- Jacob’s Tears: The Priestly Work of Reconciliation by Mary Douglas
Oxford, 211 pp, £45.00, November 2004, ISBN 0 19 926523 2
Ever since Mary Douglas’s anthropological foray into the laws of impurity in Leviticus in Purity and Danger (1966), her work on the Bible has been constantly stimulating and, at its best, deeply instructive. Over the past fifteen years she has devoted most of her still formidable energies to biblical topics, even acquiring a degree of competence in biblical Hebrew. The present volume includes a succinct and highly effective reprise of her Leviticus as Literature (1999), with some defence of its argument in response to the criticism it elicited. Jacob’s Tears promotes two different and not necessarily related theses, one historical, signalled in the title and subtitle of the book, and the other anthropological. Both theses are argued with exemplary clarity and vigour, but the historical proposal is a good deal less convincing than the anthropological one.
For nearly two centuries, biblical studies have been repeatedly engaged in a quest for origins, or, perhaps more accurately, for explanatory contexts. The typical questions posed by biblical scholars about any given text, from Genesis to Psalms, have been: What was its ‘life-setting’? And what in the historical, cultic or specifically political circumstances of its emergence impelled it to be framed as it was? These are by no means foolish questions, but they are for the most part unanswerable, because our knowledge of the historical contexts is so fragmentary and the dating of the actual composition of many of the books so debatable. The result has been that a large domain of biblical studies has proved to be a happy hunting-ground for undemonstrable, and sometimes highly dubious, conjecture. The game of conjecture can, I suppose, be seductive, though it is a little odd that Douglas should be drawn into it, given the very different character of her most original contributions to the understanding of the Bible.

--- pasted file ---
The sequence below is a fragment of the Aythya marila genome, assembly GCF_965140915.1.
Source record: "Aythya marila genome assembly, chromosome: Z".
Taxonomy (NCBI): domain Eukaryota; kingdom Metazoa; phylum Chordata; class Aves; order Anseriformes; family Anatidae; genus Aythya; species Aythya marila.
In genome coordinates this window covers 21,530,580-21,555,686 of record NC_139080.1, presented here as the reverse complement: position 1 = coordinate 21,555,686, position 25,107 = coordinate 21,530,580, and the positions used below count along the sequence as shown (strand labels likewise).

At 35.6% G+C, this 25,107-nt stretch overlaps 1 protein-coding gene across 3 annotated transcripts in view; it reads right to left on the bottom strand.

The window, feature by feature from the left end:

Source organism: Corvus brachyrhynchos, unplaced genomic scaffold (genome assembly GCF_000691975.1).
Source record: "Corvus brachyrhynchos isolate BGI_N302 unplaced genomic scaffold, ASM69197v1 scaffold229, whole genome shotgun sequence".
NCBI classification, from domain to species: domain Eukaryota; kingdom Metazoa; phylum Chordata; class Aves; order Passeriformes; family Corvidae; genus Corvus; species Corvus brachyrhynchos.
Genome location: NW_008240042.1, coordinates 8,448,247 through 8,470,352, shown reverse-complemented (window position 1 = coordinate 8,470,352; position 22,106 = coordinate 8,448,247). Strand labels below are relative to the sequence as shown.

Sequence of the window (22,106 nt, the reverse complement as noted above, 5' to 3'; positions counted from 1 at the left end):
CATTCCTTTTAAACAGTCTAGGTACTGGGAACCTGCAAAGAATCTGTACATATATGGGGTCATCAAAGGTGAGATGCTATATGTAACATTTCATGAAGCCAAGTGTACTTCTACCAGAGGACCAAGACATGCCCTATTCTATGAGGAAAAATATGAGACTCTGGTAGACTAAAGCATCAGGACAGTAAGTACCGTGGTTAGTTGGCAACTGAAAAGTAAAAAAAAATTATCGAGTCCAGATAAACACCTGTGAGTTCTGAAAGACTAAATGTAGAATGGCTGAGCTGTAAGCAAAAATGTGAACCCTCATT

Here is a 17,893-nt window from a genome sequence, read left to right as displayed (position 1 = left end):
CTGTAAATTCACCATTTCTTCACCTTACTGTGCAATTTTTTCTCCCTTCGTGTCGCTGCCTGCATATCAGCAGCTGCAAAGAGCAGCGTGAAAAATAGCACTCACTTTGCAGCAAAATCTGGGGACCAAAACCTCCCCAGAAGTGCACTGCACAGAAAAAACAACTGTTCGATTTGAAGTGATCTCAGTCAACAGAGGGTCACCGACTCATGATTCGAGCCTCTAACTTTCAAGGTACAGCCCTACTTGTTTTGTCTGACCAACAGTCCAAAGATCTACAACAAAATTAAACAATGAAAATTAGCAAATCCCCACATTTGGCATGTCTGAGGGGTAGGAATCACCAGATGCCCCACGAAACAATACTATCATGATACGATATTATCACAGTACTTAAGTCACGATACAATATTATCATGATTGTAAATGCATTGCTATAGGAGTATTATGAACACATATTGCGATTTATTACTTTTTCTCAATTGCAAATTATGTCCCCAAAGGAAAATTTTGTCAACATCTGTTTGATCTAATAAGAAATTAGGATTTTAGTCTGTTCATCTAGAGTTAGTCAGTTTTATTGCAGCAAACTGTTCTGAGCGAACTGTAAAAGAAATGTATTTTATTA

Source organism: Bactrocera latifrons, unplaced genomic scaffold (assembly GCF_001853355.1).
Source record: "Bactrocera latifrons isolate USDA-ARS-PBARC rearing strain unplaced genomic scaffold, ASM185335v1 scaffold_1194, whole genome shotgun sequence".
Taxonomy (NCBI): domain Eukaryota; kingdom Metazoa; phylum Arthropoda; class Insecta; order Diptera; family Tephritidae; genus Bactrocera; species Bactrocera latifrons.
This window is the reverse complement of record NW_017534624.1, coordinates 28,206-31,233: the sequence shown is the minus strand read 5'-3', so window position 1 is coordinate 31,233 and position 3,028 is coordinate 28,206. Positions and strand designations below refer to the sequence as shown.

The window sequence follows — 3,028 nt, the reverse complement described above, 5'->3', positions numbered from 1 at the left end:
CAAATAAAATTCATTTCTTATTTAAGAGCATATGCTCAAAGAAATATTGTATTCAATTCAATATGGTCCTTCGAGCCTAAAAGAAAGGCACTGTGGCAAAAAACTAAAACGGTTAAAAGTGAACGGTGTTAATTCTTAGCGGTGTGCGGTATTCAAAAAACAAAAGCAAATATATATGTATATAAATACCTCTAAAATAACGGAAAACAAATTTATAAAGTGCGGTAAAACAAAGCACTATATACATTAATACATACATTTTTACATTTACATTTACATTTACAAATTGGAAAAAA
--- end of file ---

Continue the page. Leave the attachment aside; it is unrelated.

Her historical thesis, focused on the period of the Return to Zion in the fifth century BCE and based to a large extent on the contemporaneous evidence of the Books of Ezra and Nehemiah, is as follows. There was a sharp split in the community of Judeans returning from the Babylonian exile between separatists, led by Ezra and Nehemiah, and unifiers, led by the priestly party, who wanted the reconstructed nation to embrace those who had remained in areas to the north of the province of Yehud (that is, in ‘Israel’) and whose population included descendants of the tribe of Levi, kinsmen of the returning priests. These priests are the heroes of Douglas’s book, in both its historical and its anthropological chapters. They are seen as enlightened intellectuals dedicated to a battle, which in the end they would lose, against the intransigent exclusivity of the political leadership. Proposing a fresh vision of the biblical faith, ‘in the spirit of renewal they preached a rational God, they were inspired by joy in God’s love and liberation from the dark superstitions of old.’ This could be a valid picture of the divisions among the Judeans in the fifth century BCE, though we know less about the priestly side of the proposed divide, and Douglas’s admiring portrait of the priestly group depends heavily on her analysis of Leviticus as a sophisticated literary structure embodying a lofty vision of the cosmos. The problem is that she sees virtually every text she mentions from Genesis, Leviticus and Numbers as a direct and pointedly political reflection of the division among the Judeans she has posited. A good deal of this was adumbrated in her book on Leviticus and in her monograph on Numbers, In the Wilderness (1993), but here the historical argument is placed at the centre.